From the website for Joana Vasconcelos' installation at the current Venice Biennale (through November 24th, 2013):
"The Portuguese artist Joana Vasconcelos is a commentator on the real. She investigates the present through a critical reading of Western mythologies and iconographies. She explores mainstream values, habits, and customs in order to examine personal and collective identity with respect to gender, class, and nationality. Her practice involves appropriating familiar objects and images and meticulously re-elaborating them, often calling upon artisanal techniques affiliated with female labor and employing craft-related materials such as textiles and tin-glazed ceramic tiles.
Trafaria Praia is Vasconcelos's proposal for the Participation of Portugal at the 55th International Art Exhibition – la Biennale di Venezia. Her project addresses the historical relationship between Portugal and Italy, which evolved through trade, diplomacy, and art. Lisbon and Venice have many commonalities; both cities played key roles in broadening the European worldview during the Middle Ages and the Renaissance, redefining the imago mundi by establishing networks between East and West. Trafaria Praia looks at the contemporary contact zone between the two cities by examining three fundamental aspects they share: water, navigation, and the vessel.
Vasconcelos constructs an allegorical correspondence between an iconic Lisbon ferryboat, the cacilheiro, and the picturesque Venetian vaporetto.
Vasconcelos has brought to Venice an actual cacilheiro, the Trafaria Praia, and is presenting it as the Portuguese pavilion. Vasconcelos is also presenting the Trafaria Praia as her art. Informed by Marcel Duchamp's 'assisted readymade,' she has changed the object without removing its functionality. On the outside of the ship, from prow to stern, she applies a large-scale panel of azulejos (tin-glazed, blue and white, hand-painted ceramic tiles) that reproduces a contemporary view of Lisbon's skyline, from the Bugio Tower to the Vasco da Gama Tower. The work takes its inspiration from another large-scale panel of azulejos, the Great Panorama of Lisbon, which depicts the city before the legendary earthquake of 1755 and is a quintessential expression of the baroque-style golden age of azulejo production in Portugal. Vasconcelos has made other works that involve covering objects in azulejos; in doing this she evokes the material's frequent deployment in architecture.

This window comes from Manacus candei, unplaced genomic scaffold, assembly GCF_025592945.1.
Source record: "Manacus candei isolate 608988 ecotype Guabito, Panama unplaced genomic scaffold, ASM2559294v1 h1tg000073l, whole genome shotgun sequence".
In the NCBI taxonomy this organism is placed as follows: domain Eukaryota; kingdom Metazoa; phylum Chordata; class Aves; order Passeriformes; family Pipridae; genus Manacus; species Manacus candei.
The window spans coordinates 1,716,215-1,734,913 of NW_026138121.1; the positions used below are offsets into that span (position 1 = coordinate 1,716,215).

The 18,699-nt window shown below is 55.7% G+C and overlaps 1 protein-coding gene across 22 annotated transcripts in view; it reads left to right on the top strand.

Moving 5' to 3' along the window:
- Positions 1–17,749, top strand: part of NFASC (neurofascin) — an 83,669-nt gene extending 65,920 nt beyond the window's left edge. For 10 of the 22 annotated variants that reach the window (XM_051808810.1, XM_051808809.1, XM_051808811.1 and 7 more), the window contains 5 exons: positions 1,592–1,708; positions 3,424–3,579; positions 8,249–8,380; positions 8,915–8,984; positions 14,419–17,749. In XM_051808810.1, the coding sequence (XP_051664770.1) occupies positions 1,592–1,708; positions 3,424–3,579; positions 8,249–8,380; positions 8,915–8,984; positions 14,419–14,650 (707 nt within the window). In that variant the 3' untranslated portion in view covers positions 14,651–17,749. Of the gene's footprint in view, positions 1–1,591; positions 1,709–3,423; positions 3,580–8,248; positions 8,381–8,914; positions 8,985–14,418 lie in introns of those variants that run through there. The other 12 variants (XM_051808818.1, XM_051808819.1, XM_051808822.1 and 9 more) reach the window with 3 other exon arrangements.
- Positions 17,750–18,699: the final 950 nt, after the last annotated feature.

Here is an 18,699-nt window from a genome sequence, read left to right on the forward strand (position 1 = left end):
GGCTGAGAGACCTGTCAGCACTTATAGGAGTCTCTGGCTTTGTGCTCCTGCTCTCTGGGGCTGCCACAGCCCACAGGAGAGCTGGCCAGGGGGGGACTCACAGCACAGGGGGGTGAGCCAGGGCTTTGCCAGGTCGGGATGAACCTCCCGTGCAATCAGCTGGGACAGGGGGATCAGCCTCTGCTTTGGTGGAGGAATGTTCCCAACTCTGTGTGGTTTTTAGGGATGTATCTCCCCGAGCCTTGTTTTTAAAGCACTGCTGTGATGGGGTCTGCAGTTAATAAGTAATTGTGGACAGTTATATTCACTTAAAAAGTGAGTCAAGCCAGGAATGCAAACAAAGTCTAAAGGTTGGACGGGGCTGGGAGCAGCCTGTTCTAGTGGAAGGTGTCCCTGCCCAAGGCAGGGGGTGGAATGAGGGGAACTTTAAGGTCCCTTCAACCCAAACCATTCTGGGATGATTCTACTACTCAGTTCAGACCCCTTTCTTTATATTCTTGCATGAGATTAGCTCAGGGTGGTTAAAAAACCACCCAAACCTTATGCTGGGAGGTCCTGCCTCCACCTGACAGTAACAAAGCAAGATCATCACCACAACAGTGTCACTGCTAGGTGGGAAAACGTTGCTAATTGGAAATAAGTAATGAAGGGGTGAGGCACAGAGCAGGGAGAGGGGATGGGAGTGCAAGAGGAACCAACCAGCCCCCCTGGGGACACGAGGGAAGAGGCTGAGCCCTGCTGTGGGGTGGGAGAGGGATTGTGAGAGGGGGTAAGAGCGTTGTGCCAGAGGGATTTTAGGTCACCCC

On the ship's deck is an environment made of textiles and light. This also echoes past works by Vasconcelos, such as Contamination (2008–10) and the series Valkyries (2004–ongoing), in which organic, often colorful forms hanging from the ceiling interact with the surrounding architectural elements. This new work consists of a complex medley of blue-and-white fabrics all over the ceiling and walls, from which crocheted pieces, intertwined with LEDs, emerge to create a compelling effect. The installation suggests a surreal, womblike atmosphere or the deep ocean—something out of Jules Verne's TWENTY THOUSAND LEAGUES UNDER THE SEA, perhaps, or the Bible story of Jonah and the Whale. It envelops visitors, eliciting both an intellectual and a sensorial response."